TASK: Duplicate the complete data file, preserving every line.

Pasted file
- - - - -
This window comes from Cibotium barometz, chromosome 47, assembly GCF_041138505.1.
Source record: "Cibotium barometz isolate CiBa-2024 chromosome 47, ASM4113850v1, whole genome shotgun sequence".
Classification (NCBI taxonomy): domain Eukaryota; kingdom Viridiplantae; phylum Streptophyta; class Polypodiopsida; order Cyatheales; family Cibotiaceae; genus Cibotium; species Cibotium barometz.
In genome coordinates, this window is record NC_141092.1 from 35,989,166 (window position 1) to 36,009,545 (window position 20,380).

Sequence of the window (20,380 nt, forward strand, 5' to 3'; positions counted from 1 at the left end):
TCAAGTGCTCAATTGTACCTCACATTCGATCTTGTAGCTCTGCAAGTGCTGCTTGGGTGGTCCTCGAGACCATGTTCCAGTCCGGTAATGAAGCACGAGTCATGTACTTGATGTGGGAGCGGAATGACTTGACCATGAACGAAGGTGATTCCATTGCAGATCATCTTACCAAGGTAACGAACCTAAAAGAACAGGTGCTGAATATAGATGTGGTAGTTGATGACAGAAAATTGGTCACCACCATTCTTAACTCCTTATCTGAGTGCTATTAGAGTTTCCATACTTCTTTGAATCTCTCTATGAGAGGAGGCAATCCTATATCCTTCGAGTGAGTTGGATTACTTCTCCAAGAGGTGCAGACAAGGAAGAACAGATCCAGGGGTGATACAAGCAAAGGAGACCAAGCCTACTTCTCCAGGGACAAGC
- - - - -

This window comes from Cibotium barometz, chromosome 47, assembly GCF_041138505.1.
Source record: "Cibotium barometz isolate CiBa-2024 chromosome 47, ASM4113850v1, whole genome shotgun sequence".
Classification (NCBI taxonomy): domain Eukaryota; kingdom Viridiplantae; phylum Streptophyta; class Polypodiopsida; order Cyatheales; family Cibotiaceae; genus Cibotium; species Cibotium barometz.
In genome coordinates, this window is record NC_141092.1 from 35,989,166 (window position 1) to 36,009,545 (window position 20,380).

Sequence of the window (20,380 nt, forward strand, 5' to 3'; positions counted from 1 at the left end):
TCAAGTGCTCAATTGTACCTCACATTCGATCTTGTAGCTCTGCAAGTGCTGCTTGGGTGGTCCTCGAGACCATGTTCCAGTCCGGTAATGAAGCACGAGTCATGTACTTGATGTGGGAGCGGAATGACTTGACCATGAACGAAGGTGATTCCATTGCAGATCATCTTACCAAGGTAACGAACCTAAAAGAACAGGTGCTGAATATAGATGTGGTAGTTGATGACAGAAAATTGGTCACCACCATTCTTAACTCCTTATCTGAGTGCTATTAGAGTTTCCATACTTCTTTGAATCTCTCTATGAGAGGAGGCAATCCTATATCCTTCGAGTGAGTTGGATTACTTCTCCAAGAGGTGCAGACAAGGAAGAACAGATCCAGGGGTGATACAAGCAAAGGAGACCAAGCCTACTTCTCCAGGGACAAGC